Life’s Purpose

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A blogger I follow named Jayne, who posts at A Life Retired, left an interesting comment on my post titled Faith Versus Reason. She wrote, “After reading [that post] and the comments, I am left with a couple questions for all. In absence of faith, what happens after life? What was the purpose for living?”

Let me first say that I’m not in any way an authority on what happens after life or on life’s meaning or purpose. So what I’m expressing herein is nothing more than my personal opinion.

That said, one of the most common arguments I hear about disbelief in God is the idea that without God, life would seem to be utterly devoid of any real meaning or purpose.

From my perspective, a belief in God, in and of itself, is not what gives our lives purpose. We can find purpose within our own lives by achieving good relationships with our families and with other people, with our work, with the groups to which we belong, and with the deeds we do.

As to what happens when our lives end, I believe it’s the same as it was before our lives began. We didn’t exist. I believe that this life we live in this world, in the here and now, is all there is. And when it comes to an end, it’s over and out.

But rather than suggesting that our lives, therefore, have no meaning or serve no purpose, I see it differently. I believe that recognition of this inescapable fate makes our lives and the time that we do have in this world even more meaningful.

But that’s just my opinion. I could be wrong.

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Faith Versus Reason

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My blogging buddy, Jim, wrote a fascinating post today entitled “Why is it So Hard to Believe in God.” In addition to being a provocative post, he managed to get in the WordPress one-word prompt, “recreate,” when he wrote, “We cannot recreate the Big Bang, so we may never understand all of this, but we can believe that we do exist.” Well done, Jim.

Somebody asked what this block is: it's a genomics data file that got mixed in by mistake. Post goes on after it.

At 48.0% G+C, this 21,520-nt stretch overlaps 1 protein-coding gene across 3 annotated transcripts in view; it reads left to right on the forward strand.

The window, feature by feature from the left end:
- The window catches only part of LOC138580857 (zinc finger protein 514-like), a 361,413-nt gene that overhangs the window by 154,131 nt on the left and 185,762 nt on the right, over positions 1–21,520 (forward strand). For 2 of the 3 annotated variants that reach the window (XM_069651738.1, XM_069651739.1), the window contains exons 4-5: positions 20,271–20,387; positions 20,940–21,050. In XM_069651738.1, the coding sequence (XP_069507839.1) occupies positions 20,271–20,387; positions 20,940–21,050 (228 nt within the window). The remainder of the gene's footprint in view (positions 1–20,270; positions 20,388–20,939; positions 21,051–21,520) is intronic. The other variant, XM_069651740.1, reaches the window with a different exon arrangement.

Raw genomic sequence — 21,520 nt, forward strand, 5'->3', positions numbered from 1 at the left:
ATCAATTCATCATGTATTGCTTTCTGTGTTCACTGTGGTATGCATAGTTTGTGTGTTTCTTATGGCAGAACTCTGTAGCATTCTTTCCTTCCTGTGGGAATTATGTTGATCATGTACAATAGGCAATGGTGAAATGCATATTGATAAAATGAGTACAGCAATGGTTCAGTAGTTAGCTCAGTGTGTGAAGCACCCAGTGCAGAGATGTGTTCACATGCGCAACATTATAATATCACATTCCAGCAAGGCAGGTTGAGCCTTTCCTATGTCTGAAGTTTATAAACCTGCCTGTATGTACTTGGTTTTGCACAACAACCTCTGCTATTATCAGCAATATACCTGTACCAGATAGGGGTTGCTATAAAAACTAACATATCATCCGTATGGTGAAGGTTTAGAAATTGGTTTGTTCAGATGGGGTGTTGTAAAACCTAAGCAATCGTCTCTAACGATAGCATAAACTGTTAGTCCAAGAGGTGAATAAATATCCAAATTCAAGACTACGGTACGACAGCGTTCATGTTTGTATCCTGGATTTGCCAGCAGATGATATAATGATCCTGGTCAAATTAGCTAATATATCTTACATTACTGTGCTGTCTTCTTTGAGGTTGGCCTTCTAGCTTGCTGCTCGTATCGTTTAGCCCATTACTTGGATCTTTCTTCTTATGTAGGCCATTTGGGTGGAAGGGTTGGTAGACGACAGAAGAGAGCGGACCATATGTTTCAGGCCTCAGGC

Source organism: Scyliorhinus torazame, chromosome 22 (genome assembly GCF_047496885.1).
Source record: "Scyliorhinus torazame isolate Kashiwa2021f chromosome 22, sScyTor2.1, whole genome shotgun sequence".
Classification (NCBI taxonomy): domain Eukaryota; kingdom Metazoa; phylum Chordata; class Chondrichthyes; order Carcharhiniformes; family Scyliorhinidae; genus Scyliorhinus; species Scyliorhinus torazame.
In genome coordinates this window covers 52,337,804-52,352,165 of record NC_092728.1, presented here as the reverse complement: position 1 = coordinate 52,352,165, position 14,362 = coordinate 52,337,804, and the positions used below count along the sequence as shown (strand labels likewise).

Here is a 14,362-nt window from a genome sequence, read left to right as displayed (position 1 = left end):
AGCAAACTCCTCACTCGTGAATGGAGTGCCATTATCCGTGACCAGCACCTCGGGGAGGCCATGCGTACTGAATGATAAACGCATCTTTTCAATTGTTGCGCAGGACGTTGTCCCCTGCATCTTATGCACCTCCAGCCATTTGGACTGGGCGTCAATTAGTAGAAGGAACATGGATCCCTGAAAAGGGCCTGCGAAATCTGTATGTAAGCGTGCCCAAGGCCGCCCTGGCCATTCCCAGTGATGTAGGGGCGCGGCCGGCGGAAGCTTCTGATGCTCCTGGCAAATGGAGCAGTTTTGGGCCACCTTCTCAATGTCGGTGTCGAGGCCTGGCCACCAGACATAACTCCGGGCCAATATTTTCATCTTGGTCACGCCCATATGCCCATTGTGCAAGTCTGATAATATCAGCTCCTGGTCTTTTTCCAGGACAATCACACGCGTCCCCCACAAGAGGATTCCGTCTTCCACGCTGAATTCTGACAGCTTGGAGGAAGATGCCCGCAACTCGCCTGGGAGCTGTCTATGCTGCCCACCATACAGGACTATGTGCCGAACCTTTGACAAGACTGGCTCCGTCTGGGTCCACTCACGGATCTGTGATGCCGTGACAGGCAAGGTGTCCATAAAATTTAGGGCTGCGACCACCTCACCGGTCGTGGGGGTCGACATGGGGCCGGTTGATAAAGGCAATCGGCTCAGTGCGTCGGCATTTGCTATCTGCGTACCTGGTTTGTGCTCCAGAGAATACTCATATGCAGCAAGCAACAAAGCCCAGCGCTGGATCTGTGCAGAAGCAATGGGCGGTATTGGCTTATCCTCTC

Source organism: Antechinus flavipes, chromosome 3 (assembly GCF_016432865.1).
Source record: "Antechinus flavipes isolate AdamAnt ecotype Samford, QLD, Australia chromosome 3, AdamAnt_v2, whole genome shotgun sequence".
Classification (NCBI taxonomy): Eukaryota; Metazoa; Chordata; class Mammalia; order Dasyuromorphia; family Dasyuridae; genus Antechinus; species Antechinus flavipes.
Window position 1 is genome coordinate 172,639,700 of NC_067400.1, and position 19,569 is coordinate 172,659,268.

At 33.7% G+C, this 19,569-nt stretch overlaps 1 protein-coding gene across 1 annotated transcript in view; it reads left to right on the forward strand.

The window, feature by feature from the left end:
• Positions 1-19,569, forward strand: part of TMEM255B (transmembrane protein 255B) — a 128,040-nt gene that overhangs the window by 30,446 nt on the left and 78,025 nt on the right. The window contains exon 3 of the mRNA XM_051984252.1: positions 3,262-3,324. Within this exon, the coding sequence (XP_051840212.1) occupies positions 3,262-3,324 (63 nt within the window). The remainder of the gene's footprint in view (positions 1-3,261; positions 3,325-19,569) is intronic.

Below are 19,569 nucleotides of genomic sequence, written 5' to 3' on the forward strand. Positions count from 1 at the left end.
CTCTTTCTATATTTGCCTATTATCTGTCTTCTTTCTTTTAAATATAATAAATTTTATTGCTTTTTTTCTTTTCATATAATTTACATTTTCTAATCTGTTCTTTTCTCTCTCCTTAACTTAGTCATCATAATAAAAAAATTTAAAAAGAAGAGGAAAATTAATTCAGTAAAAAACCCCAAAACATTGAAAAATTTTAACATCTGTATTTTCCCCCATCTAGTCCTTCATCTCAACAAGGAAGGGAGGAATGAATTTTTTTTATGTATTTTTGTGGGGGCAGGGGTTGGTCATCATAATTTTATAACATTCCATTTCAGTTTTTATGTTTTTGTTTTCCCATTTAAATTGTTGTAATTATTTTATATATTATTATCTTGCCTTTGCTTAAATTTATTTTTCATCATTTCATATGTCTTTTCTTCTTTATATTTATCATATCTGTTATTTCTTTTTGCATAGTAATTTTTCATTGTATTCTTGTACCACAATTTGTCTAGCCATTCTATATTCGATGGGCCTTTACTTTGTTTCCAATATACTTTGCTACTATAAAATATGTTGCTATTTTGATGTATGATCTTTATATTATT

In response to one of the comments on his post, Jim wrote, “I believe in logic and God makes sense to me….” I found that notion to be particularly interesting. I believe in logic, reason, and rationality, and it’s because of embracing those things that God makes no sense to me.

For purposes of this post, I’m going to consider “logic” and “reason” to be synonymous, although technically they aren’t. Reason is the capacity for consciously making sense of things, applying logic, establishing and verifying facts, and changing or justifying practices, institutions, and beliefs based on new or existing information.

That said, logic (or reason) is the antithesis of faith. It takes tremendous faith to believe that an omnipotent, omnipresent, omniscient, supernatural being created everything that exists.

So the question I have for Jim, or for anyone who cares to weigh in is this. When it comes to belief in God, can logic and reason support that belief, or must one suspend logical and rational thought  in favor of pure faith to believe in the existence of God as the creator of all things?

Please feel free to share your thoughts (or beliefs).

One-Liner Wednesday — Faith and Common Sense